Five-Year Research Goals of the U.S. Human Genome Project
October 1, 1998 to September 30, 2003
Note: For more on the Five Year Research Goals, see the website.
Human DNA Sequence
- Achieve coverage of at least 90% of the genome in a working draft based on mapped clones by the end of 2001.
- Finish one-third of the human DNA sequence by the end of 2001.
- Finish the complete human genome sequence by the end of 2003.
- Make the sequence totally and freely accessible.
- Continue to increase the throughput and reduce the cost of current sequencing technology.
- Support research on novel technologies that can lead to significant improvements in sequencing technology.
- Develop effective methods for the advanced development and introduction of new sequencing technologies into the sequencing process.
Human Genome Sequence Variation
- Develop technologies for rapid, large-scale identification and/or scoring of single nucleotide polymorphisms and other DNA sequence variants.
- Identify common variants in the coding regions of the majority of identified genes during this five-year period.
- Create a SNP map of at least 100,000 markers.
- Develop the intellectual foundations for studies of sequence variation.
- Create public resources of DNA samples and cell lines.
Functional Genomics Technology
- Generate sets of full-length cDNA clones and sequences that represent human genes and model organisms.
- Support research on methods for studying functions of nonprotein-coding sequences.
- Develop technology for comprehensive analysis of gene expression.
- Improve methods for genome-wide mutagenesis.
- Develop technology for large-scale protein analyses.
- Complete the sequence of the roundworm C. elegans genome by 1998.
- Complete the sequence of the fruitfly Drosophila genome by 2002.
- Develop an integrated physical and genetic map for the mouse, generate additional mouse cDNA resources, and complete the sequence of the mouse genome by 2008.
- Identify other useful model organisms and support appropriate genomic studies.
Ethical, Legal, and Social Issues
- Examine issues surrounding the completion of the human DNA sequence and the study of human genetic variation.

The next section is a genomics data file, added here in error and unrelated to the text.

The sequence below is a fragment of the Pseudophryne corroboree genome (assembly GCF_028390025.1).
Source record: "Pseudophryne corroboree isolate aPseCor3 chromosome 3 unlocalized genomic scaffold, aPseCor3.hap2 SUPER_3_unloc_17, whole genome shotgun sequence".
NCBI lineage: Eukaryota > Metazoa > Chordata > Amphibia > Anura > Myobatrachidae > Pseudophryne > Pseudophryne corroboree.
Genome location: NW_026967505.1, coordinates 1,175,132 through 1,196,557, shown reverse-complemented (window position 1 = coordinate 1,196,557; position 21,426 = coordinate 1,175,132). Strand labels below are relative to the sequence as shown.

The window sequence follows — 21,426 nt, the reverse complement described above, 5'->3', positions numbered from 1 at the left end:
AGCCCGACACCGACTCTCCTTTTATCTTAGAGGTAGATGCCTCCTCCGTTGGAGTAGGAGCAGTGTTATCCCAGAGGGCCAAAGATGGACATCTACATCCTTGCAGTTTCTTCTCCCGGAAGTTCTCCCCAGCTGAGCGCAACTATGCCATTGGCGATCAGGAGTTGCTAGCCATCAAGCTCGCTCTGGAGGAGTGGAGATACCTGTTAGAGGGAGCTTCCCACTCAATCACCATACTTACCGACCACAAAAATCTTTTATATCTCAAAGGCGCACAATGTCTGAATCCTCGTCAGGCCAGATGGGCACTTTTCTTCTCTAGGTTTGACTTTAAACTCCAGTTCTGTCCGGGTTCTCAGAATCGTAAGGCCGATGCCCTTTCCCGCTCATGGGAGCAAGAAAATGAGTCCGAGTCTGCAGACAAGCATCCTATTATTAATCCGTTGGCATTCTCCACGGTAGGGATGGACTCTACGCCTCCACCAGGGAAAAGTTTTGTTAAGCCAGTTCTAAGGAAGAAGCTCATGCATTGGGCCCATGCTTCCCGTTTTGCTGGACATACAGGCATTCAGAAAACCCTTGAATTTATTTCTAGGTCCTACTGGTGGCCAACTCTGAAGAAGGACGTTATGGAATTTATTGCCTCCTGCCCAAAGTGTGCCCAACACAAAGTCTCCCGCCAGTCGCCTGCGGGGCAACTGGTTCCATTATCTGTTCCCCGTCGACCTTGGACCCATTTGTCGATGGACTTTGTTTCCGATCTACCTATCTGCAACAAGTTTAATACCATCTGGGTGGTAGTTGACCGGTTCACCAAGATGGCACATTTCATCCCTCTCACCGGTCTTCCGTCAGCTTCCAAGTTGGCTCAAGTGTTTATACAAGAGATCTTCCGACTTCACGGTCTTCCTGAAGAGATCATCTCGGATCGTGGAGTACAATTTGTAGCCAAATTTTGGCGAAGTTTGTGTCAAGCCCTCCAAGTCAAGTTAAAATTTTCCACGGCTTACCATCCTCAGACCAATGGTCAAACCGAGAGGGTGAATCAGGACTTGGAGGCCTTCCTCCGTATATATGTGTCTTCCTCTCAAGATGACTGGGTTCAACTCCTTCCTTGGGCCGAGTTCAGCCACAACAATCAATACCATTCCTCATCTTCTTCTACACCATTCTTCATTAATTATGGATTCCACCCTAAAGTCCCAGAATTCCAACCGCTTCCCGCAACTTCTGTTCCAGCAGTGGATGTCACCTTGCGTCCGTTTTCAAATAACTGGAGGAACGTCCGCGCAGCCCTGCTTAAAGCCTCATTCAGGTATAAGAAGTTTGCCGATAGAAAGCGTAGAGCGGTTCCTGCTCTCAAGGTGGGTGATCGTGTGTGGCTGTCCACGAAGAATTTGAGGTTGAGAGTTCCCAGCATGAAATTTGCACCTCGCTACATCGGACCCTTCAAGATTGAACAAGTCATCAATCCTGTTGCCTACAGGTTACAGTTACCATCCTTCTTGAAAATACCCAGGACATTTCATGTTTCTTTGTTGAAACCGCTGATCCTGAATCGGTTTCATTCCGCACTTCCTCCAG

- Examine issues raised by the integration of genetic technologies and information into health care and public health activities.
- Examine issues raised by the integration of knowledge about genomics and gene-environment interactions in non-clinical settings.
- Explore how new genetic knowledge may interact with a variety of philosophical, theological, and ethical perspectives.
- Explore how racial, ethnic, and socioeconomic factors affect the use, understanding, and interpretation of genetic information; the use of genetic services; and the development of policy.
Bioinformatics and Computational Biology
- Improve content and utility of databases.
- Develop better tools for data generation, capture, and annotation.
- Develop and improve tools and databases for comprehensive functional studies.
- Develop and improve tools for representing and analyzing sequence similarity and variation.
- Create mechanisms to support effective approaches for producing robust, exportable software that can be widely shared.
Training and Manpower
- Nurture the training of scientists skilled in genomics research.
- Encourage the establishment of academic career paths for genomic scientists.
- Increase the number of scholars who are knowledgeable in both genomic and genetic sciences and in ethics, law, or the social sciences.
The electronic form of the newsletter may be cited in the following style:
Human Genome Program, U.S. Department of Energy, Human Genome News (v10n1-2).